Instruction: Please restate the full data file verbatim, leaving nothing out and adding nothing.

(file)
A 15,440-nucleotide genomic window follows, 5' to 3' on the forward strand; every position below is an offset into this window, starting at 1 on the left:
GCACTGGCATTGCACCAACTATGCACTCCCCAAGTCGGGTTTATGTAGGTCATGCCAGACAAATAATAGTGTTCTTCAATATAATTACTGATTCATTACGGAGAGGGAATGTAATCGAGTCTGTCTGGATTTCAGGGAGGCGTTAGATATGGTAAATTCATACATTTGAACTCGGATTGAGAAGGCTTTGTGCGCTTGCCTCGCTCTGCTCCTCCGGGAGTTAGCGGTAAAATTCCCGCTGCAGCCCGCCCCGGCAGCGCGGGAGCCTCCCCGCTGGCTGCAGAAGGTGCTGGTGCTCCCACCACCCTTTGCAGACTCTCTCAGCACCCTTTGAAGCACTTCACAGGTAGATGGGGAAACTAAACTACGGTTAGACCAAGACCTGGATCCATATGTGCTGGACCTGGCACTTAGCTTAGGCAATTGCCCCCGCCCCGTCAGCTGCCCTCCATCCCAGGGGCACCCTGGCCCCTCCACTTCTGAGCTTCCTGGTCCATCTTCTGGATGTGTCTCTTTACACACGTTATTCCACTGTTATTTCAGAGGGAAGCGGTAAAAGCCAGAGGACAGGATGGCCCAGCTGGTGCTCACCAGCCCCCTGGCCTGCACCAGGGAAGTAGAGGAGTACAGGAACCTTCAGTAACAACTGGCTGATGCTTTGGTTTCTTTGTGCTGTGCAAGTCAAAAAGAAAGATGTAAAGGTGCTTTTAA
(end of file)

A 15,440-nucleotide genomic window follows, 5' to 3' on the forward strand; every position below is an offset into this window, starting at 1 on the left:
GCACTGGCATTGCACCAACTATGCACTCCCCAAGTCGGGTTTATGTAGGTCATGCCAGACAAATAATAGTGTTCTTCAATATAATTACTGATTCATTACGGAGAGGGAATGTAATCGAGTCTGTCTGGATTTCAGGGAGGCGTTAGATATGGTAAATTCATACATTTGAACTCGGATTGAGAAGGCTTTGTGCGCTTGCCTCGCTCTGCTCCTCCGGGAGTTAGCGGTAAAATTCCCGCTGCAGCCCGCCCCGGCAGCGCGGGAGCCTCCCCGCTGGCTGCAGAAGGTGCTGGTGCTCCCACCACCCTTTGCAGACTCTCTCAGCACCCTTTGAAGCACTTCACAGGTAGATGGGGAAACTAAACTACGGTTAGACCAAGACCTGGATCCATATGTGCTGGACCTGGCACTTAGCTTAGGCAATTGCCCCCGCCCCGTCAGCTGCCCTCCATCCCAGGGGCACCCTGGCCCCTCCACTTCTGAGCTTCCTGGTCCATCTTCTGGATGTGTCTCTTTACACACGTTATTCCACTGTTATTTCAGAGGGAAGCGGTAAAAGCCAGAGGACAGGATGGCCCAGCTGGTGCTCACCAGCCCCCTGGCCTGCACCAGGGAAGTAGAGGAGTACAGGAACCTTCAGTAACAACTGGCTGATGCTTTGGTTTCTTTGTGCTGTGCAAGTCAAAAAGAAAGATGTAAAGGTGCTTTTAA